With the intention of enacting change and offering support, the Faculty Senate is backing a new Black Faculty and Staff at Columbia group to provide “a space to discuss issues that impact Black faculty members, and will bring relevant concerns to the attention of the Faculty Senate as necessary.”
Faculty Senate Executive Committee member Jennifer Sadler established the group this week for black faculty and staff members to meet on Microsoft Teams and have a specific space to talk about any thoughts or concerns they have about resources available at the college for black people.
Sadler, an assistant professor in the Business and Entrepreneurship Department, said she met over Zoom with the directors of Academic Diversity, Equity and Inclusion, Fo Wilson and Raquel Monroe, to discuss plans for moving forward with the group.
“The purpose is to have a collective space, knowing there is a lot more power in volume and collective voice to discuss resources,” Sadler said. “This group is hopefully going to serve as a starting point for us to have conversations about what exactly we are looking for, and then I can take some of those and take them back to [the Executive Committee].”
In a Tuesday, June 2 email to faculty and faculty senators, members of the Faculty Senate Executive Committee addressed the “anguish” in watching racist police violence “ripple into unrest at the college” in the city and national communities.
In the collective statement of solidarity, the committee echoed President and CEO Kwang-Wu Kim’s collegewide response to the current events and the damage to the college, noting that while repairs can be made, “what we cannot bring back are the numerous Black lives that have been lost to state-protected violence.”
The Executive Committee, all who signed the June 2 email, consists of Sean Johnson Andrews, Faculty Senate president and associate professor in the Humanities, History and Social Sciences Department; Madhurima Chakraborty, associate professor in the English and Creative Writing Department; Frances Maggio, associate professor in the Theatre Department; Laurence Minsky, associate professor in the Communication Department; Sharon Ross, associate chair for the Cinema and Television Arts Department; Christopher Shaw, associate professor in the Science and Mathematics Department and Sadler.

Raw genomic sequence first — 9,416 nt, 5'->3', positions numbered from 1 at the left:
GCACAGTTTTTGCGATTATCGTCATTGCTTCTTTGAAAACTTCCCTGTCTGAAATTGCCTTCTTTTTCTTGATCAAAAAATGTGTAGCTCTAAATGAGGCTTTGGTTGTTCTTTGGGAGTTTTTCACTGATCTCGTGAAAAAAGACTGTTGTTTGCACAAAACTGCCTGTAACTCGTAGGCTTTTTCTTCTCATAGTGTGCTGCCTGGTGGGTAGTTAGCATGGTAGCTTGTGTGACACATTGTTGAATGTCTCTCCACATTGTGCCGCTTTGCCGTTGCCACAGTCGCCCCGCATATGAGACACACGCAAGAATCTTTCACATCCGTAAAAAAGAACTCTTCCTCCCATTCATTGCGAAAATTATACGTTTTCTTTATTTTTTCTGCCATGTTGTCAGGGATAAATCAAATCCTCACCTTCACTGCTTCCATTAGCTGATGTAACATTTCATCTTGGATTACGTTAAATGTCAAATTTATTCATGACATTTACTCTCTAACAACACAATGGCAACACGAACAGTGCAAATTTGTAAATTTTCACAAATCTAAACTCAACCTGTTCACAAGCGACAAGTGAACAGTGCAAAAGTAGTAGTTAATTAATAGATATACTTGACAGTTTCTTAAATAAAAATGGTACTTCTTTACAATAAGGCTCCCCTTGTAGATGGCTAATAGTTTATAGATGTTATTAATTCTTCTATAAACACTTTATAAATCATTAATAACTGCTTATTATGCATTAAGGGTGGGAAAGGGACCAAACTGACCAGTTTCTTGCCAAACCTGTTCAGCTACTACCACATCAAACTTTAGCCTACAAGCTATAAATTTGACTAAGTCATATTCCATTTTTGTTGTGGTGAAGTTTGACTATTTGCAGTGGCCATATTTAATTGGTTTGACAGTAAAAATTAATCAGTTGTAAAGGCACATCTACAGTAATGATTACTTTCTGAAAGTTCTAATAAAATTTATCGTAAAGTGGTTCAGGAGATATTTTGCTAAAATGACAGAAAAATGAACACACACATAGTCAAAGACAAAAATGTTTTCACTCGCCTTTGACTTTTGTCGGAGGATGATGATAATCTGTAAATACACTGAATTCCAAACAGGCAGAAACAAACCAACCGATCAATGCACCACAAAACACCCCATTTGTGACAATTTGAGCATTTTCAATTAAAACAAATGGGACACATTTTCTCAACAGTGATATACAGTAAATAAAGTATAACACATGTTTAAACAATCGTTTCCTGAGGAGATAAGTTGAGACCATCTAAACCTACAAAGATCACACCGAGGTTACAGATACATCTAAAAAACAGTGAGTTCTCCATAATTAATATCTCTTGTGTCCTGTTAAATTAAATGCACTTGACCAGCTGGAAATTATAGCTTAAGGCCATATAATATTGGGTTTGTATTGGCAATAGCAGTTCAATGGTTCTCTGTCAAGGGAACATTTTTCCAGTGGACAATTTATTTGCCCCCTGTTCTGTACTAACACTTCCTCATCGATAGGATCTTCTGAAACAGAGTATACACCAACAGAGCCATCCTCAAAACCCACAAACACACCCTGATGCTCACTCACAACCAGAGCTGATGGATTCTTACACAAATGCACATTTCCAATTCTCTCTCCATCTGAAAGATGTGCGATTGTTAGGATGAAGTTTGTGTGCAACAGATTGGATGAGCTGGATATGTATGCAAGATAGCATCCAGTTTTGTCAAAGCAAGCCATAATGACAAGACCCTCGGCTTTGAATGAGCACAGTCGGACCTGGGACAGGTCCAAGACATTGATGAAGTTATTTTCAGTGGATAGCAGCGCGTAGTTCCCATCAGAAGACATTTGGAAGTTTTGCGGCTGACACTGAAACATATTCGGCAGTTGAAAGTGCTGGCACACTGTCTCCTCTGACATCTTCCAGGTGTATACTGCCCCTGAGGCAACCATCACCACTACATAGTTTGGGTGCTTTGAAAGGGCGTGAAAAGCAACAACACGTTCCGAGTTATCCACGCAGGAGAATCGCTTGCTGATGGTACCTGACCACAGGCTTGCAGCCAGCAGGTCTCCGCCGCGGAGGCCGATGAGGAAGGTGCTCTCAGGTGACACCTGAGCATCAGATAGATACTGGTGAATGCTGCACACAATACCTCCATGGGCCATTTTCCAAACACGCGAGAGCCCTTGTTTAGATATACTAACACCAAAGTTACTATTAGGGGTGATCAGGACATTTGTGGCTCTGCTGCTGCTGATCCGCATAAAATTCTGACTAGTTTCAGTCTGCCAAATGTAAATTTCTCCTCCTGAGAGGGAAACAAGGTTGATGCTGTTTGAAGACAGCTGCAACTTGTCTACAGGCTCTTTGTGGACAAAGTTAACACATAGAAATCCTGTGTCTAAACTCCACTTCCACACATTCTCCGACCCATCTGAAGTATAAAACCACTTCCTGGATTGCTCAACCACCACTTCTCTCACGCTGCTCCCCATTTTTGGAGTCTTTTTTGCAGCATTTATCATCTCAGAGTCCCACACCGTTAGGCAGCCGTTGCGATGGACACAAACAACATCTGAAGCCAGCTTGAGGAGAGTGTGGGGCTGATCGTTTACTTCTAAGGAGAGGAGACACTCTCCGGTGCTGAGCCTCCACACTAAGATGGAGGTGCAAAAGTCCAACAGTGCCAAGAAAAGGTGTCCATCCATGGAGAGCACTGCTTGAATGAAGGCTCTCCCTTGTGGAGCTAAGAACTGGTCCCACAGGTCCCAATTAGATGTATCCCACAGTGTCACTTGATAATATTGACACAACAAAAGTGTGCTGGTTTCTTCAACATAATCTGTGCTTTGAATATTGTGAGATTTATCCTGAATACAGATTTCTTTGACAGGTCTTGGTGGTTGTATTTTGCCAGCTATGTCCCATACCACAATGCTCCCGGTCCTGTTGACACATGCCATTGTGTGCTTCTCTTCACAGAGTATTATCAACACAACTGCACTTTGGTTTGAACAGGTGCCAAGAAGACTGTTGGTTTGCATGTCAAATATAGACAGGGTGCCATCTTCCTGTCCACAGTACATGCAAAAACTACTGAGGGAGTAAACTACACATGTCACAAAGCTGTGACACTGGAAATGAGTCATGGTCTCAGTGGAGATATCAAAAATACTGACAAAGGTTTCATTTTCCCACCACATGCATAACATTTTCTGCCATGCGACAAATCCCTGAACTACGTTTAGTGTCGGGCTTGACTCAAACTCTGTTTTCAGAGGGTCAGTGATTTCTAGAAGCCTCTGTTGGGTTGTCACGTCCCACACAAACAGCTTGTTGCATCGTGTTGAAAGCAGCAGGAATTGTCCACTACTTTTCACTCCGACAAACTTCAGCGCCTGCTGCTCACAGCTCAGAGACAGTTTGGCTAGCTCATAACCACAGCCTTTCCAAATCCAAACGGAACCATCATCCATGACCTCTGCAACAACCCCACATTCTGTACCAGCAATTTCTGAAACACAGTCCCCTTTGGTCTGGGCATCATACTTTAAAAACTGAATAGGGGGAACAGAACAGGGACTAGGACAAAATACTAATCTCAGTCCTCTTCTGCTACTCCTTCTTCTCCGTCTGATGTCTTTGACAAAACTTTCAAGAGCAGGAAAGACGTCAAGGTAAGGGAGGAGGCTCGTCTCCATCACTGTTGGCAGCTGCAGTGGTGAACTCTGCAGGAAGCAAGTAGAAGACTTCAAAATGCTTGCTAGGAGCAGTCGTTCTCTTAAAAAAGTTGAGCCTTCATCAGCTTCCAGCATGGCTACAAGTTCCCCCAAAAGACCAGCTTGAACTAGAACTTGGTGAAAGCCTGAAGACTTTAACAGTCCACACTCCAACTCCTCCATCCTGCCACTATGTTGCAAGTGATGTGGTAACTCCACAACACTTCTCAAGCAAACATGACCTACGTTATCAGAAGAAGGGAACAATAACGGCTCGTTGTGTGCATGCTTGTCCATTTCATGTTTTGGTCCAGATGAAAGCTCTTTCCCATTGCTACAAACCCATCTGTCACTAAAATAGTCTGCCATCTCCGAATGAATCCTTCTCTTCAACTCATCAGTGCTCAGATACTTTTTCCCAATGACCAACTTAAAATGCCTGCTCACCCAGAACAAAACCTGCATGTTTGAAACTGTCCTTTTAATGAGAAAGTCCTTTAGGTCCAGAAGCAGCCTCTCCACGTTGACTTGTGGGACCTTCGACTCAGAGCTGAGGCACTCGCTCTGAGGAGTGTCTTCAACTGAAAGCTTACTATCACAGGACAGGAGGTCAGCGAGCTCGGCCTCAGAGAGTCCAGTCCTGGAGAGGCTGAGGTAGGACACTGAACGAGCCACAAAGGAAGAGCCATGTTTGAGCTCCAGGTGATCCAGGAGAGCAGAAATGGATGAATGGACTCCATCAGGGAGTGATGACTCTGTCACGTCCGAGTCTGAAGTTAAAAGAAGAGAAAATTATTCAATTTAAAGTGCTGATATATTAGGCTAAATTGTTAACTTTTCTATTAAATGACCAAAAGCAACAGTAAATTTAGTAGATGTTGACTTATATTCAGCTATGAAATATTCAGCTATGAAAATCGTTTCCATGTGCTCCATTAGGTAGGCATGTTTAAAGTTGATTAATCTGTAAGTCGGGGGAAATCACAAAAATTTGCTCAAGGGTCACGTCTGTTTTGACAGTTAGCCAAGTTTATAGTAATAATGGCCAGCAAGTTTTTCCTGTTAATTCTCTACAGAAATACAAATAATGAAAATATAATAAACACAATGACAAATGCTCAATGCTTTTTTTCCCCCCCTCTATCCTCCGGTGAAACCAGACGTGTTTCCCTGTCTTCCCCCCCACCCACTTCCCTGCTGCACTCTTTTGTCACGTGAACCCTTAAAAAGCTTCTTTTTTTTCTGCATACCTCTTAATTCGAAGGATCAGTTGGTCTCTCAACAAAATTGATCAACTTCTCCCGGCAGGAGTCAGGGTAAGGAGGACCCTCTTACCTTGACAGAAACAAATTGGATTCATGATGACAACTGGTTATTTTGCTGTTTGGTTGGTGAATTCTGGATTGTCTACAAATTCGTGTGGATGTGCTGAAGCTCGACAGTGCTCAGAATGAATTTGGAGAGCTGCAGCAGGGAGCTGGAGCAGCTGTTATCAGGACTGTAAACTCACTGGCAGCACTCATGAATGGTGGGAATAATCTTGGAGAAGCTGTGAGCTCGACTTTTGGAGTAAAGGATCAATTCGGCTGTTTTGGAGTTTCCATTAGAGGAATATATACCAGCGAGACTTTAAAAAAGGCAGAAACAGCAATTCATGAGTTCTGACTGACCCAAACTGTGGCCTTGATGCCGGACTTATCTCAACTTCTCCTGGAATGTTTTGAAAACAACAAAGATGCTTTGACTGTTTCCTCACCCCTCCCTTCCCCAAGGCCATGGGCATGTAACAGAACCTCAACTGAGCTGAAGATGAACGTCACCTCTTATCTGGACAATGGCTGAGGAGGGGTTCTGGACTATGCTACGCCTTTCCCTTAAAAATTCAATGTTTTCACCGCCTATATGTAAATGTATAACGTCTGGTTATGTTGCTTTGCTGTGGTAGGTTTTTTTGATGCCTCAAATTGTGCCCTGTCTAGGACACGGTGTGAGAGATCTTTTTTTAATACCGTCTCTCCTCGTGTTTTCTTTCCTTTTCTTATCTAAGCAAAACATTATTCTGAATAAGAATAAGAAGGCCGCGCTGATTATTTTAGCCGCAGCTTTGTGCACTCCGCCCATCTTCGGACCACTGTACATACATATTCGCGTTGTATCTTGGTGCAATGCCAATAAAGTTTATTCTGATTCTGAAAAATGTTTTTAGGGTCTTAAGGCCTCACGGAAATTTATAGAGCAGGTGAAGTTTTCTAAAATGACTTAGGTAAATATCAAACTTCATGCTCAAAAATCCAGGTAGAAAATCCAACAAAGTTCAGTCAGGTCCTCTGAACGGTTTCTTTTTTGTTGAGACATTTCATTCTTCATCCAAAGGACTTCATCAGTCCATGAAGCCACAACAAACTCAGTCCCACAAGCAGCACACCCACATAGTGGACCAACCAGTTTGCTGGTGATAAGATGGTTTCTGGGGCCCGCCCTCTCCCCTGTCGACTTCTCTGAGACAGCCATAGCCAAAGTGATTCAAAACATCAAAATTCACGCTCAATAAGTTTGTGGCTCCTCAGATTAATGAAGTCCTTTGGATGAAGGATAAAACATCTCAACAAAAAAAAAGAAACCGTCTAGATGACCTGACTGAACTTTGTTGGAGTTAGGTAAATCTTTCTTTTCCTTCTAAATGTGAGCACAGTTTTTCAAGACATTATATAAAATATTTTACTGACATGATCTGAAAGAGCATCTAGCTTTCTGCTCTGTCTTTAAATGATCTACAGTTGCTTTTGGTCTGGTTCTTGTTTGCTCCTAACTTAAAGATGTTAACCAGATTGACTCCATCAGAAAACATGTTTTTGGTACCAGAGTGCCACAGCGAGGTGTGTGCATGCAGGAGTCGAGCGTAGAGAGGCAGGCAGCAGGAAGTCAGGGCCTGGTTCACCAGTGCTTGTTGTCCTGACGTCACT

In its statement, the committee said the new group is just a start, as it plans for other anti-racist actions to emerge, welcoming suggestions or ideas from other senate members.
Chakraborty said the committee has just begun looking at what this process may look like, and although it originally wanted to generate specific “asks” from the college, committee members realized it will take more care and thought to do so well.
The senate leaders said they are committed to confronting systemic and institutional bigotry, “including and especially at our own institution.”
Andrews said it is important for the committee to hear from other black faculty members in order to know what resources or support are needed.
The statement also mentioned the college’s stated commitment to diversity, equity and inclusion and its mission to “educate students who will communicate creatively and shape the public’s perceptions of issues and events and who will author the culture of their times.”
However, the purpose of education at Columbia cannot be simply to prepare students to enter a cultural industry, it must dig deeper in preparing them to transform the culture in which the industry operates, the committee said.
Chakraborty said as a group, the committee wanted to stay away from referencing the words diversity, equity and inclusion too much. Andrews said the college’s verbal commitment to DEI is often too vague and the committee wants to help originate an authentic and tangible commitment.
Andrews also said the message from the Executive Committee is one of solidarity and is meant to emphasize that the violence happening is not in regards to property damage—the real violence “exists between black communities and the police,” and more specifically, the black lives lost to police violence.
“We praise our DEI efforts but we aren’t very specific on ‘here are the actual steps that we’re moving towards,’ ‘here are the goals that we have,'” Sadler said. “At a college like Columbia with the student body that we have, and the faculty that we have, we could be leading so many other colleges and universities in publishing publicly the kind of efforts that we’re making.”
The committee acknowledged that not everyone in the Columbia community experiences the effects of racism in equal ways, but everyone should stand together to actively work against the dehumanization of black Americans.
“We have faith that the Columbia College community has the capacity to move beyond speech and into action,” the committee stated in their email. “There is so much work to be done.”
The Faculty Senate Executive Committee’s message of solidarity can be read in its entirety in a Letter to the Editor, which will be published on the Chronicle’s site.